While there is no exploit in public access, it’s hard to say how it actually works. It’s also not clear what versions of Nessus are affected. 7.0.3 is the latest version currently. Because of¬†API disabling in Nessus 7¬†many users are still on 6.11.3. It is not clear whether they are affected or not.

This even can be a fake video. Therefore, I specifically write “potential RCE”. I will update this post when more data is available.

UPD. 14.05.18 In the comments to my Facebook post anonymous account Destring Portal posted a comment with the second video of Nessus RCE exploitation and it seems, that it was made by the same author. In this video, the author runs a remote shell on the Nessus host and executes various commands. I will add review of this second video bellow.

Nessus RCE second video

UPD. 10.05.18 Renaud Deraison, Co-Founder and CTO of Tenable, commented on my post at Linkedin:

Our research team studied the video and we have several reasons to doubt its authenticity. We’ve conducted a thorough audit over the last 48 hours based the few details that are in the video and didn’t find anything. We reached out the researcher and instead of replying he removed the video*. We’ll communicate if indeed there is a risk.

In general, you are right though – the security of scanners is of paramount importance. This actually is a topic I’ve been extremely worried about ever since the early days of Nessus. We have a number of security mechanisms in place (interpreted language for the detection scripts, ciphered temporary files, very limited runtime environment) which really aim to limit the risk of being exploited but also to mitigate the risk should the scanner be compromised. I actually did a few talks in the past about scanning “rogue hosts” and we continue to treat all input as hostile.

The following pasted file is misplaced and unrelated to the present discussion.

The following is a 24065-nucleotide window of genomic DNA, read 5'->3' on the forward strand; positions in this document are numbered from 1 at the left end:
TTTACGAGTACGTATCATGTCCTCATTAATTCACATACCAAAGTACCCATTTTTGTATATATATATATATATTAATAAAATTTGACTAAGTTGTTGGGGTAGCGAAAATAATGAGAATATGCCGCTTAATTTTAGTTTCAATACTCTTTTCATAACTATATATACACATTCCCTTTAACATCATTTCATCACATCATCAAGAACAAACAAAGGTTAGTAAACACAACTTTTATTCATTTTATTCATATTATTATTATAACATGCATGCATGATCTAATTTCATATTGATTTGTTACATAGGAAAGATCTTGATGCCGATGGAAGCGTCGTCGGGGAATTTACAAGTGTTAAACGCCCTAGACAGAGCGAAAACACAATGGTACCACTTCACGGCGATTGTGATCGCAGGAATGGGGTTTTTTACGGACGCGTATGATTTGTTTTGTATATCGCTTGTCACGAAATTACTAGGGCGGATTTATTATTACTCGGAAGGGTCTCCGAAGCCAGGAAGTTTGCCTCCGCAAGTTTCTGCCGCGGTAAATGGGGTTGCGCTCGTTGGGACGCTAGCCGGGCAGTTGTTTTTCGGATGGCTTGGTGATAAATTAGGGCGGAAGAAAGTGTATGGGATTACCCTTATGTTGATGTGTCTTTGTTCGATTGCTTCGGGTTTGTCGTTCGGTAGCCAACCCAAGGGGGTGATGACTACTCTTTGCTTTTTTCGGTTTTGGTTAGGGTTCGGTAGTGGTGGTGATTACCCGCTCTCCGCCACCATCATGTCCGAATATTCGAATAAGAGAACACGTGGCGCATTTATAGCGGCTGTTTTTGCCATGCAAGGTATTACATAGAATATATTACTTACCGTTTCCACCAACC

Again, we’re continuing to investigate the matter and will let you know if we find anything.

* currently video is still available on the same address; it could be probably blocked for some time. (UPD. 14.05.18 Not available anymore)

In any case, it’s a good reason to talk about vulnerabilities of such kind, how they appear and how to protect Vulnerability Scanners from attackers.

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Vulnerability Quadrants

Hi everyone! Today I would like talk about software vulnerabilities. How to find really interesting vulnerabilities in the overall CVE flow. And how to do it automatically.

Vulnerability Quadrant

First of all, let’s talk why we may ever need to analyze software vulnerabilities? How people usually do their Vulnerability Management and Vulnerability Intelligence?

VM strategies

  • Some people have a Vulnerability scanner, scan infrastructure with it, patch founded vulnerabilities and think that this will be enough.
  • Some people pay attention to the vulnerabilities that are widely covered by media.
  • Some people use vulnerability databases and search for the most critical vulnerabilities by some criteria.

Each of these ways have some advantages and some disadvantages.